Ministep estimates the person ability of 21000053 (21) and 25000059 (25) at 0.17 measures. PUP test scores for both are 56.3%. Student 21 may pass because of a quality score of 100%. Student 25 is predicted to fail because of a quality score of only 60%. The quality score was used to break ties in the annual NWMSU Science Olympiad.
PUP Table 3 EGMD makes a selection more interesting. This table of student judgment is unique to Knowledge and Judgment Scoring. It guides students along the path from passive pupil to self-motivated high achiever (average quality score of 90%, always above 80%). Students 21 and 25 differ markedly among the four categories of items. Student 21 unexpectedly marked a misconception right. Student 25 marked three of the four misconceptions wrong. Student 21 omitted all three discriminating items, but student 25 marked all three right. These descriptive data, at the individual level, can yield many stories with unknown reliability. Reliability comes with repeated performance.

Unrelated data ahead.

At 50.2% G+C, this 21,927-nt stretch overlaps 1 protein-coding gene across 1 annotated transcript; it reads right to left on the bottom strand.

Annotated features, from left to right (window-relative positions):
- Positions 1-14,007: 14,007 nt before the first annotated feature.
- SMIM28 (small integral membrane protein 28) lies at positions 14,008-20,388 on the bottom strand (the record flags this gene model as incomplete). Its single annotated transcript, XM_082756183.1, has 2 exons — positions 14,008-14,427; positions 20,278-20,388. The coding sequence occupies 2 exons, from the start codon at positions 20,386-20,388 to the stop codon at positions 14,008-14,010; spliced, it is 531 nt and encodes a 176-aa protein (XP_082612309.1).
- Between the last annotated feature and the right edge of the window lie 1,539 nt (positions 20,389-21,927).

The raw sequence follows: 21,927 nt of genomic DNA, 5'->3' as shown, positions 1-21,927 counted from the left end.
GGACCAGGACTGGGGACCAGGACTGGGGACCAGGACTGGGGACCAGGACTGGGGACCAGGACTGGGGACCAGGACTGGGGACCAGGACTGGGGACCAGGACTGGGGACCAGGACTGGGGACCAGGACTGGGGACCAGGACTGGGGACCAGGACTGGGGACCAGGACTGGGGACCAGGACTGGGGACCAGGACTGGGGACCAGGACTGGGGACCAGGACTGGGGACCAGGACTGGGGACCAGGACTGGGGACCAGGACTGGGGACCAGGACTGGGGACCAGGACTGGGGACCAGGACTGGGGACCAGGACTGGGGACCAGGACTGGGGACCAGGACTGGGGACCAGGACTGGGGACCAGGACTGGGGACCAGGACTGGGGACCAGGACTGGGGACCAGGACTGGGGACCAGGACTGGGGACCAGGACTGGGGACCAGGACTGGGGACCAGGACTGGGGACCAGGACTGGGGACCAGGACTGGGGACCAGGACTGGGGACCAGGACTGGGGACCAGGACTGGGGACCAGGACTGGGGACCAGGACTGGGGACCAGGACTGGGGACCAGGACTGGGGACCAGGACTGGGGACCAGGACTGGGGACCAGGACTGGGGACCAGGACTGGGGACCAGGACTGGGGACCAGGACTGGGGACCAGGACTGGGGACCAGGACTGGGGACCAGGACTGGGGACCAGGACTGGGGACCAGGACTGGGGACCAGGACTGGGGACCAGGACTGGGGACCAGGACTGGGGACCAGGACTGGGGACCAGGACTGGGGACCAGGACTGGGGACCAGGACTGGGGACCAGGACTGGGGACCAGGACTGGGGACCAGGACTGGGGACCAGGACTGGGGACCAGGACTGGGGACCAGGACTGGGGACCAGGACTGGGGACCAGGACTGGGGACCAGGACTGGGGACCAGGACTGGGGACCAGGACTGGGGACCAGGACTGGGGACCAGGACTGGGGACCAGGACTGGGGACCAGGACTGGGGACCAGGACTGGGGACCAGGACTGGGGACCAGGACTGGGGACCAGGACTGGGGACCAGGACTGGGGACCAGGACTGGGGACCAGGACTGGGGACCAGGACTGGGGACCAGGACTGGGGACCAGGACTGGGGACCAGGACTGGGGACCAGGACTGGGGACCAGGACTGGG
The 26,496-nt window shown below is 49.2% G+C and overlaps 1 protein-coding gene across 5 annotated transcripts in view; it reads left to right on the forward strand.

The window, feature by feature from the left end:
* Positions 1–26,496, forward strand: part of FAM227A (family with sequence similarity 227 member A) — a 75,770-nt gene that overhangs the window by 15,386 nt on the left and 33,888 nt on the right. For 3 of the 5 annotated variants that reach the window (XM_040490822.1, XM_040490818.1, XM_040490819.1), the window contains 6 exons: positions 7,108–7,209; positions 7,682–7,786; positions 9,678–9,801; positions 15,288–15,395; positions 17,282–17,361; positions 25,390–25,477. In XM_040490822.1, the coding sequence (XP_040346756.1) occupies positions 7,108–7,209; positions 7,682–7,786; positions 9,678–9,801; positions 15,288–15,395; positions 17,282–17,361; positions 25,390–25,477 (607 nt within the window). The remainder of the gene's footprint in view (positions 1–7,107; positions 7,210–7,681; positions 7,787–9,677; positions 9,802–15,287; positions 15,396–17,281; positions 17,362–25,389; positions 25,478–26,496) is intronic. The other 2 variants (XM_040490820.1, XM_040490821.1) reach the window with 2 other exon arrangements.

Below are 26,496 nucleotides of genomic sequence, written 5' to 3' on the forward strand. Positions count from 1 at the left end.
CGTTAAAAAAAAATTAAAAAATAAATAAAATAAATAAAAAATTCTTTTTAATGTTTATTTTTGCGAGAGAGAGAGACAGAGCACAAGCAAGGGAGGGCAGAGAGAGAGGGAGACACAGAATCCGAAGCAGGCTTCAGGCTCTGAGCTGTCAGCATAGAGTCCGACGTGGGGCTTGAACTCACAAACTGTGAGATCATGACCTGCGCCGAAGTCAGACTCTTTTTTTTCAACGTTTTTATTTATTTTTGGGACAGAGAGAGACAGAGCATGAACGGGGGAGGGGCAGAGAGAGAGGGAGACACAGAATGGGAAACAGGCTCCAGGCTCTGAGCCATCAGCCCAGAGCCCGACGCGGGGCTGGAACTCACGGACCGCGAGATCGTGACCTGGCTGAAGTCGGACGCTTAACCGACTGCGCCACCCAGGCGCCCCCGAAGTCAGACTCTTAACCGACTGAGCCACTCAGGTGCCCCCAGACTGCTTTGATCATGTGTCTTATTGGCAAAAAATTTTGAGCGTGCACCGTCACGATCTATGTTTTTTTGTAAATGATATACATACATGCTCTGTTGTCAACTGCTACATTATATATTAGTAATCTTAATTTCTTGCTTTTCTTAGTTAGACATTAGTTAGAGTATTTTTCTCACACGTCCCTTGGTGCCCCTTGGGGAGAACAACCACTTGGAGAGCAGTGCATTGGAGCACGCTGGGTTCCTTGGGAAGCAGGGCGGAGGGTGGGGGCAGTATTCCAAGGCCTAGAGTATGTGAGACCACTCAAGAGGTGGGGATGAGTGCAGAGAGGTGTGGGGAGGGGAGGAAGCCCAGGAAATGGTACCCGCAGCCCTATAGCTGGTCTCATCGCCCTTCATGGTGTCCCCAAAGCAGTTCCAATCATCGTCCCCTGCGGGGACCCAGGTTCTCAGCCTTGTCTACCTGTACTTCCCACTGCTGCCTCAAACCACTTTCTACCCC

Partial credit Rasch model analysis and Knowledge and Judgment Scoring together produce a more meaningful and easy to use classroom and proficiency report than either alone. Caveat: This small sample size was used for illustrative purposes.
Wednesday, March 16, 2011
A variety of ways has evolved to report standardized test results with the “Lake Wobegon” goal of all schools being above average or improving each year: percent right score, ranked score, scaled score, standardized scaled score, and percent improvement.
The percent right score is the number of right marks divided by the number of questions on the test. It cannot be manipulated, however, Ministep calculates the number of right marks divided by the total number of marks when estimating student ability and item difficulty measures.
Ranked scores are obtained by sorting right mark scores.
Scaled scores are positive and arbitrary. In general, the central scaled score corresponds to zero logits. Scaling involves a multiplier and a constant. A logit scale running from -5 to +5 can be scaled by multiplying by 10 (-50 to + 50) and then adding a constant of 50 (0 to 100). The multiplier spreads out the scale. The constant sets the value related to zero logits. Winsteps Table 20.1 prints a logit scale (default) and a percent (0 to 100 point) scale. Table 20.2 prints a 500 point scale.